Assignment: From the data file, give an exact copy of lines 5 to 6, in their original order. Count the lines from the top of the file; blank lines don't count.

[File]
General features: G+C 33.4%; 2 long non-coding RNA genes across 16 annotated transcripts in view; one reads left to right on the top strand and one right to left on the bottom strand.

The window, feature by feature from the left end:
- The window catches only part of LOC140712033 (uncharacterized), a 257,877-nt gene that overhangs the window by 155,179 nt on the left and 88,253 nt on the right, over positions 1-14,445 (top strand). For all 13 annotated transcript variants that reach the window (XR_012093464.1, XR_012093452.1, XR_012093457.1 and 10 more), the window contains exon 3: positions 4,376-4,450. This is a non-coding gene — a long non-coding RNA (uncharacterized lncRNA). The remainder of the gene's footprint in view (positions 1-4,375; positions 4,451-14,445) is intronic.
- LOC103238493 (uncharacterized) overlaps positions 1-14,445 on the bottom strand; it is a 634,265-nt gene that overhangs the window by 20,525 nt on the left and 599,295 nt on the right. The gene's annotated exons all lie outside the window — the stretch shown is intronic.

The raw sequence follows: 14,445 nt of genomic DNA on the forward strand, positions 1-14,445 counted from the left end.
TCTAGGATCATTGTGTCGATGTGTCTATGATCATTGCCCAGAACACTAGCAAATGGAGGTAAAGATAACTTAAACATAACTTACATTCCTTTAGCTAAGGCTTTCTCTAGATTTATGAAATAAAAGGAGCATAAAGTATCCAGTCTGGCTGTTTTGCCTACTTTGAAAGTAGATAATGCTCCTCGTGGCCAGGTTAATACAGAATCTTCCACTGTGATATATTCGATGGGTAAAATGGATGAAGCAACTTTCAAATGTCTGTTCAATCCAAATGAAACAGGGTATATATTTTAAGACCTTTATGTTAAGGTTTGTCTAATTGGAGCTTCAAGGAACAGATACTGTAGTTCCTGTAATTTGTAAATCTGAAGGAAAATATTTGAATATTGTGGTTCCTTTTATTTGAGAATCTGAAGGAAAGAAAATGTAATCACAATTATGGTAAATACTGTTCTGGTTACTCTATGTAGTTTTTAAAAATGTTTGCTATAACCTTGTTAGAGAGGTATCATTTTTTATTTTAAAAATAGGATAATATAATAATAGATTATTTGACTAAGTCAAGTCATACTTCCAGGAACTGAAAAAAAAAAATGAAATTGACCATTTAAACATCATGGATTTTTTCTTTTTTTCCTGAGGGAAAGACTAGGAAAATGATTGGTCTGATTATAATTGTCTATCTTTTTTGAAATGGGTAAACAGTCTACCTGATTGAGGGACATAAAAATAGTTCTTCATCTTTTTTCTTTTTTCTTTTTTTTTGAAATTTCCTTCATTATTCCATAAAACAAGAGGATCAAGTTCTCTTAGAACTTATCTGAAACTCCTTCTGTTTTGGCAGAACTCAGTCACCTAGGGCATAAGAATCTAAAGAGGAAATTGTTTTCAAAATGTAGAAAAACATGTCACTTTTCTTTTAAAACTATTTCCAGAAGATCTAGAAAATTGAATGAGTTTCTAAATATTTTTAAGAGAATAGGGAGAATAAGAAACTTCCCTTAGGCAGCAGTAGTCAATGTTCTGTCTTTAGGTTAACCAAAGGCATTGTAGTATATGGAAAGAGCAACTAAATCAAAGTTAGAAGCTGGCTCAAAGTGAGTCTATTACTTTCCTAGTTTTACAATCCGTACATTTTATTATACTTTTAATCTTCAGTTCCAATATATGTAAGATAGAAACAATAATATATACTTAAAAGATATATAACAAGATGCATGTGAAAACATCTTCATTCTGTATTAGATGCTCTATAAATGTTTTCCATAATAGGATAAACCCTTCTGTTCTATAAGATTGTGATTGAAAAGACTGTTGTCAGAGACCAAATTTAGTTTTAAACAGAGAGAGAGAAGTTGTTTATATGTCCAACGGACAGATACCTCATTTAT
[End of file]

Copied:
The raw sequence follows: 14,445 nt of genomic DNA on the forward strand, positions 1-14,445 counted from the left end.
TCTAGGATCATTGTGTCGATGTGTCTATGATCATTGCCCAGAACACTAGCAAATGGAGGTAAAGATAACTTAAACATAACTTACATTCCTTTAGCTAAGGCTTTCTCTAGATTTATGAAATAAAAGGAGCATAAAGTATCCAGTCTGGCTGTTTTGCCTACTTTGAAAGTAGATAATGCTCCTCGTGGCCAGGTTAATACAGAATCTTCCACTGTGATATATTCGATGGGTAAAATGGATGAAGCAACTTTCAAATGTCTGTTCAATCCAAATGAAACAGGGTATATATTTTAAGACCTTTATGTTAAGGTTTGTCTAATTGGAGCTTCAAGGAACAGATACTGTAGTTCCTGTAATTTGTAAATCTGAAGGAAAATATTTGAATATTGTGGTTCCTTTTATTTGAGAATCTGAAGGAAAGAAAATGTAATCACAATTATGGTAAATACTGTTCTGGTTACTCTATGTAGTTTTTAAAAATGTTTGCTATAACCTTGTTAGAGAGGTATCATTTTTTATTTTAAAAATAGGATAATATAATAATAGATTATTTGACTAAGTCAAGTCATACTTCCAGGAACTGAAAAAAAAAAATGAAATTGACCATTTAAACATCATGGATTTTTTCTTTTTTTCCTGAGGGAAAGACTAGGAAAATGATTGGTCTGATTATAATTGTCTATCTTTTTTGAAATGGGTAAACAGTCTACCTGATTGAGGGACATAAAAATAGTTCTTCATCTTTTTTCTTTTTTCTTTTTTTTTGAAATTTCCTTCATTATTCCATAAAACAAGAGGATCAAGTTCTCTTAGAACTTATCTGAAACTCCTTCTGTTTTGGCAGAACTCAGTCACCTAGGGCATAAGAATCTAAAGAGGAAATTGTTTTCAAAATGTAGAAAAACATGTCACTTTTCTTTTAAAACTATTTCCAGAAGATCTAGAAAATTGAATGAGTTTCTAAATATTTTTAAGAGAATAGGGAGAATAAGAAACTTCCCTTAGGCAGCAGTAGTCAATGTTCTGTCTTTAGGTTAACCAAAGGCATTGTAGTATATGGAAAGAGCAACTAAATCAAAGTTAGAAGCTGGCTCAAAGTGAGTCTATTACTTTCCTAGTTTTACAATCCGTACATTTTATTATACTTTTAATCTTCAGTTCCAATATATGTAAGATAGAAACAATAATATATACTTAAAAGATATATAACAAGATGCATGTGAAAACATCTTCATTCTGTATTAGATGCTCTATAAATGTTTTCCATAATAGGATAAACCCTTCTGTTCTATAAGATTGTGATTGAAAAGACTGTTGTCAGAGACCAAATTTAGTTTTAAACAGAGAGAGAGAAGTTGTTTATATGTCCAACGGACAGATACCTCATTTAT